City of Working Women

City of Working Women

Life, Space, and Social Control in Early Twentieth-Century Beijing (CRM 64)

Weikun Cheng

Publication date: 2011
ISBN-13 (print): 978-1-55729-098-4
ISBN-10 (print): 1-55729-098-9
ISBN-13 (e-book): 978-1-55729-153-0

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Situating laboring-class women in the larger context of the political liberalization and the profound social and economic transformations in late-Qing and early Republican Beijing, this book presents a nuanced picture of women's potentials and possibilities, and their dangers and anxieties, in a rapidly changing city. The work is a major contribution to feminist scholarship, balancing two approaches: treating women as agents and using gender as an analytical category.

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Title information

Situating laboring-class women in the larger context of the political liberalization and the profound social and economic transformations in late Qing and early Republican Beijing, this book presents a nuanced picture of women's potentials and possibilities, and their dangers and anxieties, in a rapidly changing city. The work is a major contribution to feminist scholarship, balancing two approaches: treating women as agents and using gender as an analytical category. Its focus on lower-class women's use of urban public space opens a new dimension in the study of modern Chinese cities. The volume contains solid research based on a variety of original sources, including local archives, newspapers and magazines, memoirs, social surveys, and interviews.

Pages: 277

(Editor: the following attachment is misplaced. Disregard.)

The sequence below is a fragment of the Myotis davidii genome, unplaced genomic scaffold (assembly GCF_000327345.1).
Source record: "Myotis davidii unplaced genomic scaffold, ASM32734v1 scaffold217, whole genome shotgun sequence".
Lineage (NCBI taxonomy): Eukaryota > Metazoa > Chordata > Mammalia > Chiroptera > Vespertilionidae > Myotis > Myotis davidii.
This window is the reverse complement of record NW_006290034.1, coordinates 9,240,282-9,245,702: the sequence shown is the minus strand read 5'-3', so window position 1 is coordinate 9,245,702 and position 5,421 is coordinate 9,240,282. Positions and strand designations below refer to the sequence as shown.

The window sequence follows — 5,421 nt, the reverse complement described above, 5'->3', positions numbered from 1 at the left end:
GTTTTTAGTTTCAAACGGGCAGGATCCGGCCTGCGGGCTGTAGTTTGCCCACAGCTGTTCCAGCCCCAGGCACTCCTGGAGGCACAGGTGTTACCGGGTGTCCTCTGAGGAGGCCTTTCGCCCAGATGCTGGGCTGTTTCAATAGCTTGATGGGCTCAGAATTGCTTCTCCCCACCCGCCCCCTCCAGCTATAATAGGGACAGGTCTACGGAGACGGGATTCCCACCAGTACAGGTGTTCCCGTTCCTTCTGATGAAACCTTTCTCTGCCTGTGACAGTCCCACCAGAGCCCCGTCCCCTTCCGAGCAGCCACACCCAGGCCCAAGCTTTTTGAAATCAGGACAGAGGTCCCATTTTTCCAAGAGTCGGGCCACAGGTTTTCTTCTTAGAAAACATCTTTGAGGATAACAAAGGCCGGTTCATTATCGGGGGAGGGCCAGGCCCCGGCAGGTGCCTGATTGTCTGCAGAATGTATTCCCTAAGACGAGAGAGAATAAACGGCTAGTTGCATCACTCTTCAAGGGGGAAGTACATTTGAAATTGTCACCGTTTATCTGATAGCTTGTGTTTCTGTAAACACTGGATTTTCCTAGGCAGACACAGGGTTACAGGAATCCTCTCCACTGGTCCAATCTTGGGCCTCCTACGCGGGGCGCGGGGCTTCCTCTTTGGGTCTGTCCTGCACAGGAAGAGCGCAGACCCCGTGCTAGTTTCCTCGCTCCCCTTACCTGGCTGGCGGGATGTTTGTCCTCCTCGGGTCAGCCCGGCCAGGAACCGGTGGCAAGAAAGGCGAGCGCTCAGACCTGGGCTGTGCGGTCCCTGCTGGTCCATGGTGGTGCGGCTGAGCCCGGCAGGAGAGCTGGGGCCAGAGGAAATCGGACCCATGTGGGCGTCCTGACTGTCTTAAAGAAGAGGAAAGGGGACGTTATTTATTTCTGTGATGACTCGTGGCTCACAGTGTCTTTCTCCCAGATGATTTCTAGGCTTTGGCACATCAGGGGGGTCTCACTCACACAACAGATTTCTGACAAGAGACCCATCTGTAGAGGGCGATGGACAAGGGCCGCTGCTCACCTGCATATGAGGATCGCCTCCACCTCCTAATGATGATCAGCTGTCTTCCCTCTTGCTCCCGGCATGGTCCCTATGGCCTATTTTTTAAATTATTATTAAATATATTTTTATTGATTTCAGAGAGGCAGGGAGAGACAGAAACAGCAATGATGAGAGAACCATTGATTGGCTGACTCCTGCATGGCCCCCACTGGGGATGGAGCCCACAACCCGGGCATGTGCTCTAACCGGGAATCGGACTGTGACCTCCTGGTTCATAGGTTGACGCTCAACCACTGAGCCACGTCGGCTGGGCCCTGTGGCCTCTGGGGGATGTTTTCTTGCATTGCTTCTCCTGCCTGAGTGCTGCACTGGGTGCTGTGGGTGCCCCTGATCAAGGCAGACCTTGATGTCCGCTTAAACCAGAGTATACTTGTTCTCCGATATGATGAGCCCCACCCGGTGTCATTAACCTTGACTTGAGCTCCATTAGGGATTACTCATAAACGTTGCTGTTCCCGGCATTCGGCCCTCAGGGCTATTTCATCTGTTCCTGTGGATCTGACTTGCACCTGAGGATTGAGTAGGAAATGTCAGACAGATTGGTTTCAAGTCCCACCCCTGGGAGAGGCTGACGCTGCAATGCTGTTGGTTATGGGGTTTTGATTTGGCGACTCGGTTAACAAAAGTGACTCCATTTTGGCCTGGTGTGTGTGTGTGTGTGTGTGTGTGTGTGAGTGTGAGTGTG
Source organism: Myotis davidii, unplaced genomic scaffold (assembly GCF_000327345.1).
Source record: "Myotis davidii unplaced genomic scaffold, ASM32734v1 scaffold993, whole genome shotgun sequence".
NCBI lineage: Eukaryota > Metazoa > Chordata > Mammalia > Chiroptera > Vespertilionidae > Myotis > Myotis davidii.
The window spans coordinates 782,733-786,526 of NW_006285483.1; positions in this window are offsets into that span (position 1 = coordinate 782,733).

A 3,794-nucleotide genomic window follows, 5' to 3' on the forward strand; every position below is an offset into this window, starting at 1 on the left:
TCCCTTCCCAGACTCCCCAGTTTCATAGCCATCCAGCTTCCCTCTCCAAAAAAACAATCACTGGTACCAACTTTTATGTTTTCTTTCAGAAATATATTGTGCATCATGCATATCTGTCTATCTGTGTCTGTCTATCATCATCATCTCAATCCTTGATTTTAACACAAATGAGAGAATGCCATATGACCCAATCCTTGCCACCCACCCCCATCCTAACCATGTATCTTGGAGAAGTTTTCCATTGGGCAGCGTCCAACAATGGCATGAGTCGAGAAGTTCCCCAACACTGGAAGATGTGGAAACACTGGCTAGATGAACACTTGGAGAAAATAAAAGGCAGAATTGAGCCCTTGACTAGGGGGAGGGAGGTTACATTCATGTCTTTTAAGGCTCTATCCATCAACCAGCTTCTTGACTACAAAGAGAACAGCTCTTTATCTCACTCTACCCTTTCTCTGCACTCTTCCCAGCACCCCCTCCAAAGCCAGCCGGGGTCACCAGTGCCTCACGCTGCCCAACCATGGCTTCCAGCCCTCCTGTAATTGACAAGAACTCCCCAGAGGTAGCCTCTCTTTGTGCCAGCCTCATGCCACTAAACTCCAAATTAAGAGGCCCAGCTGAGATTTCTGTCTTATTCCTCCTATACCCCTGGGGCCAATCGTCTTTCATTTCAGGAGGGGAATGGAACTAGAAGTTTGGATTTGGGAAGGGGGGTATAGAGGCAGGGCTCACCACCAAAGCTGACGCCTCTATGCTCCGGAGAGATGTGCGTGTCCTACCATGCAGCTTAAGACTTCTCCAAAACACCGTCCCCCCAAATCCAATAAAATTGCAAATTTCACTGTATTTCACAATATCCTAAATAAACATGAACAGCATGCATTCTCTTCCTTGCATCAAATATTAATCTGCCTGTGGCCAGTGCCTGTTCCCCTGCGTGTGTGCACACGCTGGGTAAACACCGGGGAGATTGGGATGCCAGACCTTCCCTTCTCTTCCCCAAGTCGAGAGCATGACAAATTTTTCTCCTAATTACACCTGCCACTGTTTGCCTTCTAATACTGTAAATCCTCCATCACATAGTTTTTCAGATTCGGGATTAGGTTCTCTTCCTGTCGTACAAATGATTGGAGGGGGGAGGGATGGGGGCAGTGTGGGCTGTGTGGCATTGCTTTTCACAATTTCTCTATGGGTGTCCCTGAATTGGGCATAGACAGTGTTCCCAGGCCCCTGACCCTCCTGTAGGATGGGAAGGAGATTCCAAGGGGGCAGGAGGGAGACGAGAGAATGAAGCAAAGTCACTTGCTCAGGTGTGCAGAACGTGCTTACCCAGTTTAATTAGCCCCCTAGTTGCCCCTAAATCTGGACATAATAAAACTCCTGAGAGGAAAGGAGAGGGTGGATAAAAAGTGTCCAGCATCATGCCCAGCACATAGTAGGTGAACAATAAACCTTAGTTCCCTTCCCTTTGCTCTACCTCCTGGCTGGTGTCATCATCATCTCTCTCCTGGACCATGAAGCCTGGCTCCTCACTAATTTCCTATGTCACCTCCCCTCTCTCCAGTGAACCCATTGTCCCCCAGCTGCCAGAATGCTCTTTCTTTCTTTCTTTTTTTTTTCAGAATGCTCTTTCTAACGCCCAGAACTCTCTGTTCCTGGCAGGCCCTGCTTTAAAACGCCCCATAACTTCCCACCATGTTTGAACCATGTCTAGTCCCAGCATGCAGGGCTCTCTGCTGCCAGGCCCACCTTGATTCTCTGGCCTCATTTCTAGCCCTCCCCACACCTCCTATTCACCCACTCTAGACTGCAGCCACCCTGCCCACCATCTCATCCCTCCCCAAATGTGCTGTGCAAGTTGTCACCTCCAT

Language: English
Publisher: Institute of East Asian Studies, University of California, Berkeley
OCLC: 701242163

Weikun Cheng

Professor Cheng studied under Bill Rowe and received his Ph.D. from Johns Hopkins University in 1995. He taught at California State University, Chico, where a unanimous vote approved his promotion to full professor a month before he died in an accident in 2007.

Education: Ph.D., Johns Hopkins University
Website:

City of Working Women

Preface – vii

Introduction – 1

1. Women in the City – 21
2. Livelihood – 48
3. Neighborhood – 73
4. Leisure – 98
5. Actresses – 134
6. Prostitutes – 165
7. Policing Women – 197

Conclusion – 231

Bibliography – 238
Index – 259

JOURNAL REVIEWS

"[Cheng's] empirical work is exquisitely nuanced in the multi-layered dimensions of its examination of working women’s living and working spaces....[T]his book complements our understanding of Chinese women’s history and provides new insights into life in Beijing during a period of rapid social and political change." ~Zhang Yun, University of Hong Kong, in The China Journal